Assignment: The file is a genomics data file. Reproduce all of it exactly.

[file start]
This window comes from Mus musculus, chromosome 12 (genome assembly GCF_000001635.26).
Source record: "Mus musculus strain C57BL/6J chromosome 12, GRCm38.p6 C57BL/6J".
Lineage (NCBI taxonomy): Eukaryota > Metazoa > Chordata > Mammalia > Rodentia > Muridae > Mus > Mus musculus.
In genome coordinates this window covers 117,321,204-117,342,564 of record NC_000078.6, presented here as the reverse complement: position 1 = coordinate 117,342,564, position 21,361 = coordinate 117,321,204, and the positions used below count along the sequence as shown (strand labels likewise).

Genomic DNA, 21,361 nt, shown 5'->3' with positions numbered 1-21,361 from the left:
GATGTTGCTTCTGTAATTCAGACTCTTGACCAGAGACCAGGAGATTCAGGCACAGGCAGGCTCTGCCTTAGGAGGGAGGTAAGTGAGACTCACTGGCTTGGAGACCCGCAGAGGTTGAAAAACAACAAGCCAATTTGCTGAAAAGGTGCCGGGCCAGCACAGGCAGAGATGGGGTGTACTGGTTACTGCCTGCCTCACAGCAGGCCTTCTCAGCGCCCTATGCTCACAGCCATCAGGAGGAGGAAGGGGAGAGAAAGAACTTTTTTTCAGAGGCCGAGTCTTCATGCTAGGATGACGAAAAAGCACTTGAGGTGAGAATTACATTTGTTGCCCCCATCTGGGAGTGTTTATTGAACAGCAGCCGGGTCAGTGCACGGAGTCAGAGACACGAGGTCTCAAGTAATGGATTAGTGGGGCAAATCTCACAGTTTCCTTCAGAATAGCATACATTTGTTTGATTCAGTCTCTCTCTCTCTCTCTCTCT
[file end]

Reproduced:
This window comes from Mus musculus, chromosome 12 (genome assembly GCF_000001635.26).
Source record: "Mus musculus strain C57BL/6J chromosome 12, GRCm38.p6 C57BL/6J".
Lineage (NCBI taxonomy): Eukaryota > Metazoa > Chordata > Mammalia > Rodentia > Muridae > Mus > Mus musculus.
In genome coordinates this window covers 117,321,204-117,342,564 of record NC_000078.6, presented here as the reverse complement: position 1 = coordinate 117,342,564, position 21,361 = coordinate 117,321,204, and the positions used below count along the sequence as shown (strand labels likewise).

Genomic DNA, 21,361 nt, shown 5'->3' with positions numbered 1-21,361 from the left:
GATGTTGCTTCTGTAATTCAGACTCTTGACCAGAGACCAGGAGATTCAGGCACAGGCAGGCTCTGCCTTAGGAGGGAGGTAAGTGAGACTCACTGGCTTGGAGACCCGCAGAGGTTGAAAAACAACAAGCCAATTTGCTGAAAAGGTGCCGGGCCAGCACAGGCAGAGATGGGGTGTACTGGTTACTGCCTGCCTCACAGCAGGCCTTCTCAGCGCCCTATGCTCACAGCCATCAGGAGGAGGAAGGGGAGAGAAAGAACTTTTTTTCAGAGGCCGAGTCTTCATGCTAGGATGACGAAAAAGCACTTGAGGTGAGAATTACATTTGTTGCCCCCATCTGGGAGTGTTTATTGAACAGCAGCCGGGTCAGTGCACGGAGTCAGAGACACGAGGTCTCAAGTAATGGATTAGTGGGGCAAATCTCACAGTTTCCTTCAGAATAGCATACATTTGTTTGATTCAGTCTCTCTCTCTCTCTCTCTCT